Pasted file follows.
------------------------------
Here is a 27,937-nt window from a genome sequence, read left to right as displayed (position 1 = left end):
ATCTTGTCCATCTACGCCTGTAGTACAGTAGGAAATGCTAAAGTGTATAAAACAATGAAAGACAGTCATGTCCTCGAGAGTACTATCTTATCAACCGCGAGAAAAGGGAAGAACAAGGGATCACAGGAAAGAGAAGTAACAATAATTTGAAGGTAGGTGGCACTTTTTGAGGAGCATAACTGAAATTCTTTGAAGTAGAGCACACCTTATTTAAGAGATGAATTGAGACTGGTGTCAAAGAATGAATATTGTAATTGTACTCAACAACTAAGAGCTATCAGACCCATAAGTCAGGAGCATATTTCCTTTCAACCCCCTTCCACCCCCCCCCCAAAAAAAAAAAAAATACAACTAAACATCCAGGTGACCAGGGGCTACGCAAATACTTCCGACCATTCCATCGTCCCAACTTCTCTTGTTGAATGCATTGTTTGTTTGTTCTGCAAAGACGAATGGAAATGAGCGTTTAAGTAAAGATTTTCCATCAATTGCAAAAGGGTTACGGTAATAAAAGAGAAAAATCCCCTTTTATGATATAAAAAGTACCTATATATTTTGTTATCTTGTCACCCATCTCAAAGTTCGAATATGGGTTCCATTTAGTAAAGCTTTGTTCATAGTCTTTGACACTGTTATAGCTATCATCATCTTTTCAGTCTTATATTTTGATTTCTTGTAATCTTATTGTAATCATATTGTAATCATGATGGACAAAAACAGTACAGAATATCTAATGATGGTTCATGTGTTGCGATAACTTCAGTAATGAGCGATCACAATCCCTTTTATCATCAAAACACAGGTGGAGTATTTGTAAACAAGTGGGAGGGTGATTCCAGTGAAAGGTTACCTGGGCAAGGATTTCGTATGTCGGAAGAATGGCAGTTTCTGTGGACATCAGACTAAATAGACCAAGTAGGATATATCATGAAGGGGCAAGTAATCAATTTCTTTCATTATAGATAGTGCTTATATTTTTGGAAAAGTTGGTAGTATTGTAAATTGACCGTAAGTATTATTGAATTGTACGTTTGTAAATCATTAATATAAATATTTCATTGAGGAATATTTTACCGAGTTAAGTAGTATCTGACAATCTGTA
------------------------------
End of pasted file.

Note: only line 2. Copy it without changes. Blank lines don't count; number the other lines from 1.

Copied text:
ATCTTGTCCATCTACGCCTGTAGTACAGTAGGAAATGCTAAAGTGTATAAAACAATGAAAGACAGTCATGTCCTCGAGAGTACTATCTTATCAACCGCGAGAAAAGGGAAGAACAAGGGATCACAGGAAAGAGAAGTAACAATAATTTGAAGGTAGGTGGCACTTTTTGAGGAGCATAACTGAAATTCTTTGAAGTAGAGCACACCTTATTTAAGAGATGAATTGAGACTGGTGTCAAAGAATGAATATTGTAATTGTACTCAACAACTAAGAGCTATCAGACCCATAAGTCAGGAGCATATTTCCTTTCAACCCCCTTCCACCCCCCCCCCAAAAAAAAAAAAAATACAACTAAACATCCAGGTGACCAGGGGCTACGCAAATACTTCCGACCATTCCATCGTCCCAACTTCTCTTGTTGAATGCATTGTTTGTTTGTTCTGCAAAGACGAATGGAAATGAGCGTTTAAGTAAAGATTTTCCATCAATTGCAAAAGGGTTACGGTAATAAAAGAGAAAAATCCCCTTTTATGATATAAAAAGTACCTATATATTTTGTTATCTTGTCACCCATCTCAAAGTTCGAATATGGGTTCCATTTAGTAAAGCTTTGTTCATAGTCTTTGACACTGTTATAGCTATCATCATCTTTTCAGTCTTATATTTTGATTTCTTGTAATCTTATTGTAATCATATTGTAATCATGATGGACAAAAACAGTACAGAATATCTAATGATGGTTCATGTGTTGCGATAACTTCAGTAATGAGCGATCACAATCCCTTTTATCATCAAAACACAGGTGGAGTATTTGTAAACAAGTGGGAGGGTGATTCCAGTGAAAGGTTACCTGGGCAAGGATTTCGTATGTCGGAAGAATGGCAGTTTCTGTGGACATCAGACTAAATAGACCAAGTAGGATATATCATGAAGGGGCAAGTAATCAATTTCTTTCATTATAGATAGTGCTTATATTTTTGGAAAAGTTGGTAGTATTGTAAATTGACCGTAAGTATTATTGAATTGTACGTTTGTAAATCATTAATATAAATATTTCATTGAGGAATATTTTACCGAGTTAAGTAGTATCTGACAATCTGTA